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Seeing as this is quite a controversial subject about what is and what is not acceptable in terms of cell phone etiquette and safety, I have comprised a list of Do’s and Don’ts that I found on various websites that I feel we should ask ourselves or be aware of.  I thought it might be a good subject to share because I think maybe a lot of us have been guilty of violating one or more of the rules below at some time or another (I know that I have).


  • PLEASE SHOW RESPECT for THOSE THAT ARE WITH YOU……..if you are engaged in a conversation with others or in a meeting, give the speaker or person/persons your TOTAL undivided attention.

  • I am sure that you have been with people and while you are trying to have a conversation, they are totally distracted with TEXTING. How can they possibly pay attention to what you are saying while having another conversation with someone else?  It is SO rude but some of us do it all the time.  If it’s really important apologize and ask permission before responding.

  • DINING OUT…..Do try to be polite with your dining companion. No one wants to be an audience to a third-party conversation or to just sit in silence while their dining companion texts with someone.  This is totally unacceptable.  Always silence and store your phone before being seated. Never put your cell phone on the table (maybe just leave it in the car to resist the temptation).

  • VOLUME OF VOICE………Please don’t yell. The average person talks three times louder on the phone than they do when having a one-on-one, face-to-face conversation.  Having loud conversations about nothing can be extremely annoying to other people. Always be mindful of your volume. (One of my worst) Lol!

  • QUIET ZONE…. Quiet zones such as churches, theatres, funerals   etc. . . . . Please let your voice mail do its job. Turn your phone off or perhaps just leave it in your car.

  • PUBLIC SERVICE……Please don’t make the staff wait. Whether it’s your turn in line or time to order, show respect and make yourself available to the server. The same goes for when you are in line when you are shopping. Making tellers wait for you to finish a personal call or text is both unacceptable and inconsiderate.  If it is so important, step away from the table or get out of line.

TO SUM IT ALL UP….. Here are some basic guidelines.

  • TURN YOUR RINGER ‘OFF’ OR SET TO VIBRATE………..in the business world, incoming calls will be noticed (negatively) by co-workers and management.

  • LET UNIMPORTANT CALLS GO TO VOICEMAIL…when you must use your cell phone; please find a private place to make your calls.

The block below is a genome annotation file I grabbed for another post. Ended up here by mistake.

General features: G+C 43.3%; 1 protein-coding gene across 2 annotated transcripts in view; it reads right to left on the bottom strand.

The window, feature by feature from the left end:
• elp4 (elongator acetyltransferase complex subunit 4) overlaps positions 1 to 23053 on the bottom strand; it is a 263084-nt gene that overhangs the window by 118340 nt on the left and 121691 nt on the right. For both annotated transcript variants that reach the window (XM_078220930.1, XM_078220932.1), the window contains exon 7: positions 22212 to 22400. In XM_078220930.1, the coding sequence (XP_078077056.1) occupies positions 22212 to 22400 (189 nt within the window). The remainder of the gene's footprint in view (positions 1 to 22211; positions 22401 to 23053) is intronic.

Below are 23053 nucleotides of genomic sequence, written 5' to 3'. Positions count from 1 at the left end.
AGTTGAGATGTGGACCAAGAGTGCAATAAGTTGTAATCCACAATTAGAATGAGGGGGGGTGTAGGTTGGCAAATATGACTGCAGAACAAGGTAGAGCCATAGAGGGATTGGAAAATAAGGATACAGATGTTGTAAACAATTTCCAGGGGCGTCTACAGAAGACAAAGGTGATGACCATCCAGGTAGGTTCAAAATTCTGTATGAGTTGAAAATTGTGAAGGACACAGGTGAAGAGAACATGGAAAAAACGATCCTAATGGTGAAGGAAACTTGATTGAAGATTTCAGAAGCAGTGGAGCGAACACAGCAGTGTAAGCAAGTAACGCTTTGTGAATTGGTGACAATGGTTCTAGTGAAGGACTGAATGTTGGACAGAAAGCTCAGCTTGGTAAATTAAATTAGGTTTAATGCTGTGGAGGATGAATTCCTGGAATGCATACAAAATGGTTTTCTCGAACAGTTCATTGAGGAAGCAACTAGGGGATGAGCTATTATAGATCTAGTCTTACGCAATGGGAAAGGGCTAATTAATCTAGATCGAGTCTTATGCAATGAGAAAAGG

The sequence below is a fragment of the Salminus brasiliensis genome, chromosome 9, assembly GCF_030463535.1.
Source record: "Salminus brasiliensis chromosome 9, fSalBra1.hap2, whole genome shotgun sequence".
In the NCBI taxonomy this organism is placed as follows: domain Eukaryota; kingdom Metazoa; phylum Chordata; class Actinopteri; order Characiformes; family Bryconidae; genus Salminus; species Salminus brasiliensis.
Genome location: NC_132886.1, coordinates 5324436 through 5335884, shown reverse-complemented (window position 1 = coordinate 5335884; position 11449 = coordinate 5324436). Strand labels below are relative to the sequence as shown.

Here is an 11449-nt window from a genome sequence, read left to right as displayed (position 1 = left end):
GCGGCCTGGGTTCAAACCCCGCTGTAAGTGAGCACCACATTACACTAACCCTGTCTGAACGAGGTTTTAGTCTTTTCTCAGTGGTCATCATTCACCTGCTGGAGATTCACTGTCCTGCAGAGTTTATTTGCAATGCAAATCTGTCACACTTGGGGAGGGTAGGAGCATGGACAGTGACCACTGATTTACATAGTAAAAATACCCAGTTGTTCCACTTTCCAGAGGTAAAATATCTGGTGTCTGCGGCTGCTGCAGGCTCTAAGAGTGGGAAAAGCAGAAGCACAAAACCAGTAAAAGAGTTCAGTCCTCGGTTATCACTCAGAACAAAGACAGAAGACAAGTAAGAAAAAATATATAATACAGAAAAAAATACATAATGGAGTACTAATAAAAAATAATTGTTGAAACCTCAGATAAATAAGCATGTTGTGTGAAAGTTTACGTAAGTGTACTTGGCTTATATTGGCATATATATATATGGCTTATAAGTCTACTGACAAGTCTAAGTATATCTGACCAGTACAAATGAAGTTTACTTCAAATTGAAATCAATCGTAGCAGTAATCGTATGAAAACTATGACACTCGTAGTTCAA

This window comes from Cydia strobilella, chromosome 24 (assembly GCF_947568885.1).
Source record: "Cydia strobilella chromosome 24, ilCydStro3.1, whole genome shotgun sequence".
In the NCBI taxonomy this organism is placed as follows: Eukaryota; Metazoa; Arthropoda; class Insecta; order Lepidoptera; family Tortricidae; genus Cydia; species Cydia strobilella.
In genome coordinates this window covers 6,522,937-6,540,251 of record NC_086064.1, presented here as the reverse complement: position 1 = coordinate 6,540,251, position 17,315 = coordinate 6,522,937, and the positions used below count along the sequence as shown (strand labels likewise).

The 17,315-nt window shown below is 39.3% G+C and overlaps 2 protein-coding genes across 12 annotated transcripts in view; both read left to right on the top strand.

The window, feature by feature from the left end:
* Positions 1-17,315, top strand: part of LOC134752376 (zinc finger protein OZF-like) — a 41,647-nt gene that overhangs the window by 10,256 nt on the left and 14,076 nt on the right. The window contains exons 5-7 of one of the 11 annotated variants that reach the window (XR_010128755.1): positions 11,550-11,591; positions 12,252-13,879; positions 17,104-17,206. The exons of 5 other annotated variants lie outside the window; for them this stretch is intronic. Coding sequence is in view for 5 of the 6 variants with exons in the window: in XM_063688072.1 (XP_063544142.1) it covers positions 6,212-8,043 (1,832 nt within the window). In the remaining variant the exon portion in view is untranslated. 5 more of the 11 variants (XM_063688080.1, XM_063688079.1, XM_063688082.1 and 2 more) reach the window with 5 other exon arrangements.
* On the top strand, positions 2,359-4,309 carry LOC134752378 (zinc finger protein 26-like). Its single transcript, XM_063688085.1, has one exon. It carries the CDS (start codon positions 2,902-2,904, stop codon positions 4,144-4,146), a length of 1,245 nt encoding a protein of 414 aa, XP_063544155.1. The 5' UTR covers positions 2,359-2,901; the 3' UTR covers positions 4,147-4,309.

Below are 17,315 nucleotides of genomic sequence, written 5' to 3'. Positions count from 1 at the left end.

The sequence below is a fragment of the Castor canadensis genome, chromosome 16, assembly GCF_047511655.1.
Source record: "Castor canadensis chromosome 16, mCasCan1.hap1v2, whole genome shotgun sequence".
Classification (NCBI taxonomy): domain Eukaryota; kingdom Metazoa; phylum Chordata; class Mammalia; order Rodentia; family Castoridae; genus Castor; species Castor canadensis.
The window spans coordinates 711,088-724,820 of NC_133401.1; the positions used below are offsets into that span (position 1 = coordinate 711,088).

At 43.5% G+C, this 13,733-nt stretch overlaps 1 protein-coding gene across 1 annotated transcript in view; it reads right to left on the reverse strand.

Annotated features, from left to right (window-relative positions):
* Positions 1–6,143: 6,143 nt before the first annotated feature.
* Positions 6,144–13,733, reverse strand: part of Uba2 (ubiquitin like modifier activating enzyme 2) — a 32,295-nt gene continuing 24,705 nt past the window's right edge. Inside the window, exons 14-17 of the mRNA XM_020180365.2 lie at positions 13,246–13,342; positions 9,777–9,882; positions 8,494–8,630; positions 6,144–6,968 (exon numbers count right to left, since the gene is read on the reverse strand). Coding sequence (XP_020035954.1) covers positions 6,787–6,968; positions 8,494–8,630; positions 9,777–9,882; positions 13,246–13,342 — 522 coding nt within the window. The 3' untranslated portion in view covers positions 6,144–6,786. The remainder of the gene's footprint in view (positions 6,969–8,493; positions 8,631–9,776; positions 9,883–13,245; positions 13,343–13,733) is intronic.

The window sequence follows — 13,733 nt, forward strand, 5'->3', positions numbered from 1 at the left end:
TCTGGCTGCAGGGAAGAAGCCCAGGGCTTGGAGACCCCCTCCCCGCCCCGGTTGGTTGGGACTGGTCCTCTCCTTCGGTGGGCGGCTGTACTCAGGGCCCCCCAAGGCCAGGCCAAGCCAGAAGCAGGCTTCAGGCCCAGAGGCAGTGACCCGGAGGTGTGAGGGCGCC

• DON’T BRING YOUR CELL PHONES TO MEETINGS…….unless extremely important. Then let others know that you are expecting an important call

  • NEVER USE YOUR CELL PHONE IN RESTROOMS………. very uncomfortable, and can be embarrassing for others.

  • ELIMINATE OBNOXIOUS RING TONES……Can be really annoying to others.

  • MAINTAIN a LOW VOICE DURING CELL PHONE CONVERSATIONS……Other people most probably are not interested in your phone call.


  • FINALLY AND MOST IMPORTANTLY FOR EVERYONE’S SAFETY: PLEASE DON’T TEXT AND DRIVE……..There is absolutely NO message that is SO important. Just PLEASE look at statistics of DEATHS caused by totally irresponsible drivers who think that they are different and can multi-task at the wheel. If this seems to be a problem for you, then put your phone on the back seat to resist just responding to “this one” and think it is OK. (That is where I have to put mine).

IN CLOSING… Good cell phone etiquette is very similar to common courtesy.  Conversations and text exchanges have the tendency to distract people from what’s happening in front of them.  All of us should be thoughtful, courteous and respect the people that are around us. Remember too, that through most of our recorded history, the world operated very well without portable phones.

We are ALL human beings that sometimes do not stop to think of the consequences of what we are doing.

I hope that you have enjoyed this article and that we all can put this “Cell Phone Etiquette and Safety” to use in our daily life.   

About the Author

Marilyn is a native of England and came to this beautiful country in 1984 and quickly found her “expertise and passion” working in the Maritime Ship Repair industry. She became a US citizen in 1987, which has afforded her many opportunities to serve our country. Throughout most of Marilyn’s tenure (30 years) she has felt honored and privileged to be a long-standing part of the Ship Repair Industry, assisting with tradespeople to help repair Navy ships in order to help protect our troops in their difficult task of protecting our country. Marilyn proudly serves as Vice President with Seaside Staffing and joined her team in October 2010. She serves on the VSRA Communications, Human Resources, and Security Committees.


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